Radio channel dedicated to lowcountry first responders
"You decide if this is a crisis or an opportunity" Kelly Golden, 94.3 WSC Talk Host.
Technology over time has allowed us to become isolated in our world, but we’re now using technology to make sure people are not isolated.
And nonprofits like the Coastal Crisis Chaplaincy are finding new ways to support the community during pandemic. The Chaplaincy serves the community, as well as all police, firefighters, and EMS across the Tri-County area during times of crisis.
The chaplains have launched a private radio channel for first responders to talk to them any time of day. It's incident channel 16 where you can catch twice daily 'Chaplain Check-ins' at 7 a.m. and 7 a.m. And special on Wednesday's 'Words for Wellness' at 1 p.m.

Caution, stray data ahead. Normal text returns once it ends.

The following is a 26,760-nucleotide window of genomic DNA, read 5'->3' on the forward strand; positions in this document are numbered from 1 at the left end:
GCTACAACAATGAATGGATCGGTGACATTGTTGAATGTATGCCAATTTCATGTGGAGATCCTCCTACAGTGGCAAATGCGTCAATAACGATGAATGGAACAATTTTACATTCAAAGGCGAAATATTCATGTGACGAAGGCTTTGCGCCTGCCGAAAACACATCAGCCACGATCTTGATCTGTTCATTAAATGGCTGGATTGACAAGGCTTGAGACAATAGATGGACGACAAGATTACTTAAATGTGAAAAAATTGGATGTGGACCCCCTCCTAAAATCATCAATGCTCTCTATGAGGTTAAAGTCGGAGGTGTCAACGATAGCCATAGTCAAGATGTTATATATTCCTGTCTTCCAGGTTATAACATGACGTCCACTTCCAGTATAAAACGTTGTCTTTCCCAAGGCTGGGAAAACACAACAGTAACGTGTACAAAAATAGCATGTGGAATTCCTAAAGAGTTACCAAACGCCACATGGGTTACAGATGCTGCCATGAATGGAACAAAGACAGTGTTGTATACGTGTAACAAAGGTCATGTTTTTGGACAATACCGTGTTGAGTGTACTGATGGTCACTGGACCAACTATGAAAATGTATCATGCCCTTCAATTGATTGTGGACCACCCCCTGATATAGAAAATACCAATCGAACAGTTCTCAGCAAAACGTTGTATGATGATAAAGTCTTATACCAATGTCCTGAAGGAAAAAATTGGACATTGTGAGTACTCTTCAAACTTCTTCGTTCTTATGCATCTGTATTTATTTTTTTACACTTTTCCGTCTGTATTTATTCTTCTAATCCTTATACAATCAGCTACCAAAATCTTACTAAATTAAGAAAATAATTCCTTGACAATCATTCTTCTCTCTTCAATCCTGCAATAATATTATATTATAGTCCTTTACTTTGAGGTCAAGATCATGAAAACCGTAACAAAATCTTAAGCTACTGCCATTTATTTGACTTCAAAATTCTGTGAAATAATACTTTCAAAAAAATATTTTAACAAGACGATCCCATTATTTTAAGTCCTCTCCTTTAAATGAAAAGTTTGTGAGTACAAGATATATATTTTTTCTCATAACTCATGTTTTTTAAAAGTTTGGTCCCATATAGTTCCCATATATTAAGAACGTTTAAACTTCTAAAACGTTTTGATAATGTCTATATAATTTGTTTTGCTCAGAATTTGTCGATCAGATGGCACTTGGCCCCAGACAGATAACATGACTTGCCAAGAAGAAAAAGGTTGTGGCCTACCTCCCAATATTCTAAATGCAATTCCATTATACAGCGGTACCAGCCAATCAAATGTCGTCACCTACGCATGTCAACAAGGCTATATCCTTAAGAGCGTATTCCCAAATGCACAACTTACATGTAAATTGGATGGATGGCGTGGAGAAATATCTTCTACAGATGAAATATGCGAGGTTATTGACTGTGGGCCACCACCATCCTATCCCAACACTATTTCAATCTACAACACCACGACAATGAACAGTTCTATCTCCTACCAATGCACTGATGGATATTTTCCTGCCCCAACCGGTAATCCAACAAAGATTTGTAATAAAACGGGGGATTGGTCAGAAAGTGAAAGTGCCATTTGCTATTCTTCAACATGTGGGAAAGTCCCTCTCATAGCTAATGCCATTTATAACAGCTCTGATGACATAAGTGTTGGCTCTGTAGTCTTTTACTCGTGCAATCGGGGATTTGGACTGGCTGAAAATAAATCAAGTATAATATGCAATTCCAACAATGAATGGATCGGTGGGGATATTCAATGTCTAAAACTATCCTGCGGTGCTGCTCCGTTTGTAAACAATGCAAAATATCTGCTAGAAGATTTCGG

Amid the Covid-19 crisis, they are also reaching people over text, phone calls, and video chats like the video conference app Zoom. They want everyone to know they can get any form of video service you want.
“I think technology over time has allowed us to become isolated in our world, but I think this is a time where we’re using technology to make sure people are not isolated. I think it’s a time where we’re trying to make sure we are having those conversations with folks and that presence, even though it is through technology,” Senior Chaplain Rich Robinson said.
For more with Rich Robinson of the Coastal Crisis Chaplaincy on 943 WSC take a listen to the podcast below!
Jon Rogers, Chief of Summerville Police:
"We're just happy to have them to help our victims and our officers get through uncharted territories that we've never seen before. These guys are extremely humble and they have no idea how much they impact the day-to-day operations of all of our first responders in the area"
The Summerville Police Chief says first responders are experiencing lots of anxiety, being the few who are working while everyone else is home. They also worry about their potential exposure and the possibility of spreading it to their family and friends.